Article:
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Locating the Destitute

Space and Identity in Caribbean Fiction

Stanka Radović

Publication Year: 2014

While postcolonial discourse in the Caribbean has drawn attention to colonialism’s impact on space and spatial hierarchy, Stanka Radović asks both how ordinary people as "users" of space have been excluded from active and autonomous participation in shaping their daily spatial reality and how they challenge this exclusion. In a comparative interdisciplinary reading of anglophone and francophone Caribbean literature and contemporary spatial theory, she focuses on the house as a literary figure and the ways that fiction and acts of storytelling resist the oppressive hierarchies of colonial and neocolonial domination. The author engages with the theories of Henri Lefebvre, Michel Foucault, and contemporary critical geographers, in addition to selected fiction by V. S. Naipaul, Patrick Chamoiseau, Beryl Gilroy, and Rafaël Confiant, to examine the novelists’ construction of narrative "houses" to reclaim not only actual or imaginary places but also the very conditions of self-representation.

Radović ultimately argues for the power of literary imagination to contest the limitations of geopolitical boundaries by emphasizing space and place as fundamental to our understanding of social and political identity. The physical places described in these texts crystallize the protagonists’ ambiguous and complex relationship to the New World. Space is, then, as the author shows, both a political fact and a powerful metaphor whose imaginary potential continually challenges its material limitations.

Published by: University of Virginia Press

Title Page, Copyright, Dedication

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Acknowledgments

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I wish to thank my Cornell graduate advisors—Natalie Melas, Satya Mohanty, Biodun Jeyifo, and Timothy Murray—for their continuous support and invaluable guidance in shaping my work.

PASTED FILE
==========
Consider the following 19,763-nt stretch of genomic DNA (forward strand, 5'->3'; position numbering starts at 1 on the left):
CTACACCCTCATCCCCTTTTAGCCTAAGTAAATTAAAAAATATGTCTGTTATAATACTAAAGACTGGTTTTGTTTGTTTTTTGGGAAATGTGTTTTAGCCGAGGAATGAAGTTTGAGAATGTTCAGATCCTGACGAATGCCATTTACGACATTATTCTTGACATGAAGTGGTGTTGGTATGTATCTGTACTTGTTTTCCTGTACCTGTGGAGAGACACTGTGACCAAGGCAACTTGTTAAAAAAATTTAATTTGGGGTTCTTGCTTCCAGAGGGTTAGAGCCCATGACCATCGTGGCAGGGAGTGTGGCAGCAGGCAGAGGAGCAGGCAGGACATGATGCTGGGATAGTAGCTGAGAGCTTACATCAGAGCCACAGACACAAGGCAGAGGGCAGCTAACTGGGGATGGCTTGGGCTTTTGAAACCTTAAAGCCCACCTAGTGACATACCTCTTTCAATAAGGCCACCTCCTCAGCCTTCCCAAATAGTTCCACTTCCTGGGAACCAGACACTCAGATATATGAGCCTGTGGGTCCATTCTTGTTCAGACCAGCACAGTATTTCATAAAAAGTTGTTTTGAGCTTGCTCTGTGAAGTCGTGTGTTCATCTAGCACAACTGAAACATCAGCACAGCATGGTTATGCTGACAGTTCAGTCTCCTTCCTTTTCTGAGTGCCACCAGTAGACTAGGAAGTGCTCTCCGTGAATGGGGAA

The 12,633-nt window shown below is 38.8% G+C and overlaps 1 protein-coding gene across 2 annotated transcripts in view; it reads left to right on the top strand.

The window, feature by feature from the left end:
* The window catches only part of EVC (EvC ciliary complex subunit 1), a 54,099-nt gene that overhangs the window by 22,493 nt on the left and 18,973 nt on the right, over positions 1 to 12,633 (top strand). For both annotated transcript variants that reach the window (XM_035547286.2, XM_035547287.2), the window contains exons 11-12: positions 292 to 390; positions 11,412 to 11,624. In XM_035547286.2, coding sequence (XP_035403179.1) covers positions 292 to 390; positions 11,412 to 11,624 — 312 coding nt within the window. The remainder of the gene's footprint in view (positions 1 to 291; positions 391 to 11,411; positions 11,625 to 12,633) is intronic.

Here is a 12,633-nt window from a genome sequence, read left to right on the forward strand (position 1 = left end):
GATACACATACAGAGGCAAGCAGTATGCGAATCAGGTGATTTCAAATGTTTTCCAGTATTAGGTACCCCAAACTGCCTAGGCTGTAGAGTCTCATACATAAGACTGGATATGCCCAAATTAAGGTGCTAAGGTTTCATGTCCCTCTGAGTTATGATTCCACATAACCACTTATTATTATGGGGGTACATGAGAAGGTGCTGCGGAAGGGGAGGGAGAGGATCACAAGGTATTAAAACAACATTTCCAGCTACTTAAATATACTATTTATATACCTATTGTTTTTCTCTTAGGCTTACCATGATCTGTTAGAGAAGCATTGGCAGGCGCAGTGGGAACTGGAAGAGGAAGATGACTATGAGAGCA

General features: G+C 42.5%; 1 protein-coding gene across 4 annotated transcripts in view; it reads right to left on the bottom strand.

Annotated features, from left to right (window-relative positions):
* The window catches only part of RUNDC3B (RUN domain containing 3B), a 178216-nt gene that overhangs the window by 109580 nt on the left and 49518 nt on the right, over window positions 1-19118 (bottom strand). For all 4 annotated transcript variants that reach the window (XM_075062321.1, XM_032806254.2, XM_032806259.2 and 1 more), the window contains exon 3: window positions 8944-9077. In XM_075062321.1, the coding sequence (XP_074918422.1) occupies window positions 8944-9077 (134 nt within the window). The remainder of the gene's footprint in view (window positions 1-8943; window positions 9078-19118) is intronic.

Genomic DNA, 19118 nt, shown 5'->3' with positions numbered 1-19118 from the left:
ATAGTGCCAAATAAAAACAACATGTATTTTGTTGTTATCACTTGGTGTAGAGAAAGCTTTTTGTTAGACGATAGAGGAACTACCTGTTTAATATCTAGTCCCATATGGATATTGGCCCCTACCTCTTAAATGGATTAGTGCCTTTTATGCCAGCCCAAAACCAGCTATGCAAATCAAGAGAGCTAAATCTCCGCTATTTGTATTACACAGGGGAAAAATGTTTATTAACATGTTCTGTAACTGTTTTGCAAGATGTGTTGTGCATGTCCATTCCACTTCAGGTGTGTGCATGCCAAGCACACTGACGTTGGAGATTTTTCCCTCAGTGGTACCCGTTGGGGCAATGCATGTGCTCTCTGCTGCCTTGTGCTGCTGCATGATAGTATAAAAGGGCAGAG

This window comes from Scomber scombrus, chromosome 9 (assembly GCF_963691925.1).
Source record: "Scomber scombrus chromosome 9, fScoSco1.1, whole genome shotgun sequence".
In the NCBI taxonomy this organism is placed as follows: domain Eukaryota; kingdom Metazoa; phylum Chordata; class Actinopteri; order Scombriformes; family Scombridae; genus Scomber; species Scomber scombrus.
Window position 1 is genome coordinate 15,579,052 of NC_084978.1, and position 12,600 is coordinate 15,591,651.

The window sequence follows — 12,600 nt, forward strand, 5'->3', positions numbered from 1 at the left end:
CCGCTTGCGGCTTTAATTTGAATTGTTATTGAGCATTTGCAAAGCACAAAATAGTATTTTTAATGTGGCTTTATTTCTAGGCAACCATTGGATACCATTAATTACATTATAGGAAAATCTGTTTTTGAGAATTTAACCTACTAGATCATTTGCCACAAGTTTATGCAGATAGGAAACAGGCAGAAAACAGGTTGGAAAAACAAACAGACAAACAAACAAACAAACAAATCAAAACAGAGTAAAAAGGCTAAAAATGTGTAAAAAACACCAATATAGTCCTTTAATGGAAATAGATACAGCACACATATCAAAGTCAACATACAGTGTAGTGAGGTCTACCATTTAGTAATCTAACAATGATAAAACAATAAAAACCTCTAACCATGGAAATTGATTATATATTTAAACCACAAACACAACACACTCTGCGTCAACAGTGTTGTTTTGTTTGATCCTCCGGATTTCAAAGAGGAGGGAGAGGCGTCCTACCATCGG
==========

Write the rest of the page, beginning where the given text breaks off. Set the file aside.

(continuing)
During my year as Mellon Fellow at Cornell’s Society for the Humanities...

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Abbreviations

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As a convenience to the reader, some of my most often used sources are referenced in the text using parenthetical abbreviations. The list of these abbreviations is given below. When the source of the reference cannot be deduced from the text itself, it is clearly indicated in the...

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Introduction

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pp. 1-26

This book engages questions of space and spatial imagination in Caribbean fiction. Through the lens of contemporary spatial theory, I offer a comparative and interdisciplinary view of Caribbean postcolonial discourse. This discourse, in its inherently spatial orientation...

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1. Caribbean Spatial Metaphors

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pp. 27-47

Caribbean discourse and literature open a unique possibility for an innovative rereading of spatial and postcolonial theories in conjunction. The Caribbean has always been contested space, historically fought over and swapped among various colonial powers while...

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2. A House of One’s Own: Individual and Communal Spaces in the Caribbean “Yard Novel”